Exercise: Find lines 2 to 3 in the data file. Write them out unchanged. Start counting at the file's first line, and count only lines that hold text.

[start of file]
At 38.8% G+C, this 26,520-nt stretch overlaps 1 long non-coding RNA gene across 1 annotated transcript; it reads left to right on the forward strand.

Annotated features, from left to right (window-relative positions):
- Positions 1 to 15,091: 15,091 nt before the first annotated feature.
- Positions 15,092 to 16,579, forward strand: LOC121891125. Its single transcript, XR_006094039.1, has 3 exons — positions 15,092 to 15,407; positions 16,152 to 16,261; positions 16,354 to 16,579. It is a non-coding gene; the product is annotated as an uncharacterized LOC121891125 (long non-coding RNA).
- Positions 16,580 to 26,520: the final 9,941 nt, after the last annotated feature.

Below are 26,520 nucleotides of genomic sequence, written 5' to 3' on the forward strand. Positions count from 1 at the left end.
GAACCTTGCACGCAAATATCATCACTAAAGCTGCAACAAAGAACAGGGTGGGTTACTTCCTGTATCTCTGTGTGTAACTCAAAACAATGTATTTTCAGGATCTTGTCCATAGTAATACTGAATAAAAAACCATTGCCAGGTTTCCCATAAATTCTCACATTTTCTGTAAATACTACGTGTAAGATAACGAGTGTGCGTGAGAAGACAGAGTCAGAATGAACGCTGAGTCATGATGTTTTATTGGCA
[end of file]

Annotated features, from left to right (window-relative positions):
- Positions 1 to 15,091: 15,091 nt before the first annotated feature.